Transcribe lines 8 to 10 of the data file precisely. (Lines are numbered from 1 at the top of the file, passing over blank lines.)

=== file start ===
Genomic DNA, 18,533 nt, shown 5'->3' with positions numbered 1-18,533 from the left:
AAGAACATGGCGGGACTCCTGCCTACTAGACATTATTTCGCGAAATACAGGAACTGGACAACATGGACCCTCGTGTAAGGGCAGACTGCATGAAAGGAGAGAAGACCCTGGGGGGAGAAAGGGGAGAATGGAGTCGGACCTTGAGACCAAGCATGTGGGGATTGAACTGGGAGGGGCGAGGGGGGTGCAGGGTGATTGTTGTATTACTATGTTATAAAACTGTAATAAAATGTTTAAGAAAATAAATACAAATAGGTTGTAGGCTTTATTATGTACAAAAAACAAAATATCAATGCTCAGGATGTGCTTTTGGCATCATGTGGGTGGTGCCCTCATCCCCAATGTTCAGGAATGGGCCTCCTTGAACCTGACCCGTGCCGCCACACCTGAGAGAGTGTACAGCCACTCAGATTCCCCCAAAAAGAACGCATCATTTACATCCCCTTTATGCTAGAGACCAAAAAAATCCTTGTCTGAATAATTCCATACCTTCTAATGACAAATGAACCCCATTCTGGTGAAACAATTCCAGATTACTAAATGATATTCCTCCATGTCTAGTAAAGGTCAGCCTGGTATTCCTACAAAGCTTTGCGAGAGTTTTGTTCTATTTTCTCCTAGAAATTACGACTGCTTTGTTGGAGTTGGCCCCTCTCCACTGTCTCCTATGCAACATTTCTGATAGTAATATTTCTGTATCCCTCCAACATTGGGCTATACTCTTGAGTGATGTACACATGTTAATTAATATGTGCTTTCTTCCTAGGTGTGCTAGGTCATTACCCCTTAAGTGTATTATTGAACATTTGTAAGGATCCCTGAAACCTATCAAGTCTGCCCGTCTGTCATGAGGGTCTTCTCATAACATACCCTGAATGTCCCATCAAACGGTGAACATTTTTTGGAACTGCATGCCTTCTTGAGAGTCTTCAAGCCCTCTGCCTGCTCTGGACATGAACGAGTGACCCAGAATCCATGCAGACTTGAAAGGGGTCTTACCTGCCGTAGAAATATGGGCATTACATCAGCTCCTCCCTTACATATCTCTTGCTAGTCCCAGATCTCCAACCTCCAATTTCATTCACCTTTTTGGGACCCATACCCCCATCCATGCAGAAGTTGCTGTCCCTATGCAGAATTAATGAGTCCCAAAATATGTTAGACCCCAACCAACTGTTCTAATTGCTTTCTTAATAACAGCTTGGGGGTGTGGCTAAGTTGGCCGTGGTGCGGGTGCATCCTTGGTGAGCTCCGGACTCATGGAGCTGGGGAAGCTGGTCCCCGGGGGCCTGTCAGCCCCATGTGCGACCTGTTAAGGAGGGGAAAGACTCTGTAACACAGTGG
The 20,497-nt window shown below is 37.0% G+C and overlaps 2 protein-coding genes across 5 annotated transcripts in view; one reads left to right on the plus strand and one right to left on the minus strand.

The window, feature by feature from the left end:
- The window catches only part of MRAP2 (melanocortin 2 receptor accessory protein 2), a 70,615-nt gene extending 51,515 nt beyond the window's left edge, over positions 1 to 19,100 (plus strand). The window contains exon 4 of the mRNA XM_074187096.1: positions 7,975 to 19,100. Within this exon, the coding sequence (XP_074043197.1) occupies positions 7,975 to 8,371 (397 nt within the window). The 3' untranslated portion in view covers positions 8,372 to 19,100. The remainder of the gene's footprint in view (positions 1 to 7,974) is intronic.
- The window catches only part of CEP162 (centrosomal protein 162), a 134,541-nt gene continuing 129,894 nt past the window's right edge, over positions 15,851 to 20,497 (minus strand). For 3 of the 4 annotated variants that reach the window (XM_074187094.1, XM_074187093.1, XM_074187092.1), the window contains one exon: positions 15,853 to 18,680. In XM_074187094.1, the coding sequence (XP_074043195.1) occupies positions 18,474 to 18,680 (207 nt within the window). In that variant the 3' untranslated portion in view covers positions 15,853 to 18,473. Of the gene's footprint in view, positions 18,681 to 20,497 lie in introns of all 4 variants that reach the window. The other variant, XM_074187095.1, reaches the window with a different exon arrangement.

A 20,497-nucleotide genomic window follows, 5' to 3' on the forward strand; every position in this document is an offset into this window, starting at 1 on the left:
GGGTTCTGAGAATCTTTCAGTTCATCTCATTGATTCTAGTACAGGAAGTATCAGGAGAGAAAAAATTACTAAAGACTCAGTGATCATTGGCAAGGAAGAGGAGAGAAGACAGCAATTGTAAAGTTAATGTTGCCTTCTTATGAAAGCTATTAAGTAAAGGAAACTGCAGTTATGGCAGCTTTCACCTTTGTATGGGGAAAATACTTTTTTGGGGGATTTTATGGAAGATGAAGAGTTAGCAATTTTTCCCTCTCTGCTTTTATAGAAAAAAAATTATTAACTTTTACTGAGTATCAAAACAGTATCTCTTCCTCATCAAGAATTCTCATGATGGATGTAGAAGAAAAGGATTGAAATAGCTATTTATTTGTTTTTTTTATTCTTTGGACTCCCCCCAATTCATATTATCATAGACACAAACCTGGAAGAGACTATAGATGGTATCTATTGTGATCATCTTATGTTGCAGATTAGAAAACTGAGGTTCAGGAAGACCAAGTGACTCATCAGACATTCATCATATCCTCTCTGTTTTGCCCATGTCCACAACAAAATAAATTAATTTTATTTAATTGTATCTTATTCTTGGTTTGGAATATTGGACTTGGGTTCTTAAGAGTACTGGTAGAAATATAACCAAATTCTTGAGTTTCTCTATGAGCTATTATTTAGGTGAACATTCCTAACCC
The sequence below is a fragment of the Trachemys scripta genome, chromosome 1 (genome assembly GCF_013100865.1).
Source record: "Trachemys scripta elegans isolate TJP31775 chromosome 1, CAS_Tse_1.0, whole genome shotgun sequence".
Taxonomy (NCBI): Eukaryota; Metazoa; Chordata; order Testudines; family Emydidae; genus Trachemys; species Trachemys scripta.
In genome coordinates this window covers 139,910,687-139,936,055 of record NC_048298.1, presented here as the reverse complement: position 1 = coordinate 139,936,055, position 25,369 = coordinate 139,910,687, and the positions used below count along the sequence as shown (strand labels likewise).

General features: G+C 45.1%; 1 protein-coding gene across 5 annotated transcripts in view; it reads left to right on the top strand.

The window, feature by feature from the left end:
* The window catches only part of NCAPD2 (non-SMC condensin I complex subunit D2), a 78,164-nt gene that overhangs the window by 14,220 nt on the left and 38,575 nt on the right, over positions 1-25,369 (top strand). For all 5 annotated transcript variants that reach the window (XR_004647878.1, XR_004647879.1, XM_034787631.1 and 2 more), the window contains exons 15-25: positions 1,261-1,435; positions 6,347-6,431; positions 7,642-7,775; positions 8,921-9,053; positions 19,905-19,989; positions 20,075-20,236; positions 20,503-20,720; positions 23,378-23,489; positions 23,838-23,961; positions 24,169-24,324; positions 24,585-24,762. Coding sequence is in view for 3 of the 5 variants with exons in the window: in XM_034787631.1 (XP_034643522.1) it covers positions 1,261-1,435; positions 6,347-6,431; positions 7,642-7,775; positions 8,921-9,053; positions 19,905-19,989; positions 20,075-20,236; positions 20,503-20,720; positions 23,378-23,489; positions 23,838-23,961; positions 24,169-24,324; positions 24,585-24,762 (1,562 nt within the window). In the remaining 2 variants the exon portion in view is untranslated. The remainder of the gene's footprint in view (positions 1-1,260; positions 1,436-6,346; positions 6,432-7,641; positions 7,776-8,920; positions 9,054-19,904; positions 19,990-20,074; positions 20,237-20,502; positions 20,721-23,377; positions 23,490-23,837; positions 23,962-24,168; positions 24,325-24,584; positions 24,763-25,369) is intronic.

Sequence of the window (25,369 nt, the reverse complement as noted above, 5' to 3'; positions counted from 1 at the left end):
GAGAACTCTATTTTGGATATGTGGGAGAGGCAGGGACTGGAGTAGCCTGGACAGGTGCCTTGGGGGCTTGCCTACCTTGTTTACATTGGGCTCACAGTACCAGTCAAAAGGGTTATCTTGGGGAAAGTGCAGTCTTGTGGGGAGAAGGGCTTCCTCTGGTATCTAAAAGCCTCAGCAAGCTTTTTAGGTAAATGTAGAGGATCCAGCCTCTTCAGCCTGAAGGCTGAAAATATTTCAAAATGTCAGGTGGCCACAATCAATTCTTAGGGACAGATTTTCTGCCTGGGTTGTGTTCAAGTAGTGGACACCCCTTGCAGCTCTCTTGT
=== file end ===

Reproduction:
GGGTTCTGAGAATCTTTCAGTTCATCTCATTGATTCTAGTACAGGAAGTATCAGGAGAGAAAAAATTACTAAAGACTCAGTGATCATTGGCAAGGAAGAGGAGAGAAGACAGCAATTGTAAAGTTAATGTTGCCTTCTTATGAAAGCTATTAAGTAAAGGAAACTGCAGTTATGGCAGCTTTCACCTTTGTATGGGGAAAATACTTTTTTGGGGGATTTTATGGAAGATGAAGAGTTAGCAATTTTTCCCTCTCTGCTTTTATAGAAAAAAAATTATTAACTTTTACTGAGTATCAAAACAGTATCTCTTCCTCATCAAGAATTCTCATGATGGATGTAGAAGAAAAGGATTGAAATAGCTATTTATTTGTTTTTTTTATTCTTTGGACTCCCCCCAATTCATATTATCATAGACACAAACCTGGAAGAGACTATAGATGGTATCTATTGTGATCATCTTATGTTGCAGATTAGAAAACTGAGGTTCAGGAAGACCAAGTGACTCATCAGACATTCATCATATCCTCTCTGTTTTGCCCATGTCCACAACAAAATAAATTAATTTTATTTAATTGTATCTTATTCTTGGTTTGGAATATTGGACTTGGGTTCTTAAGAGTACTGGTAGAAATATAACCAAATTCTTGAGTTTCTCTATGAGCTATTATTTAGGTGAACATTCCTAACCC
The sequence below is a fragment of the Trachemys scripta genome, chromosome 1 (genome assembly GCF_013100865.1).
Source record: "Trachemys scripta elegans isolate TJP31775 chromosome 1, CAS_Tse_1.0, whole genome shotgun sequence".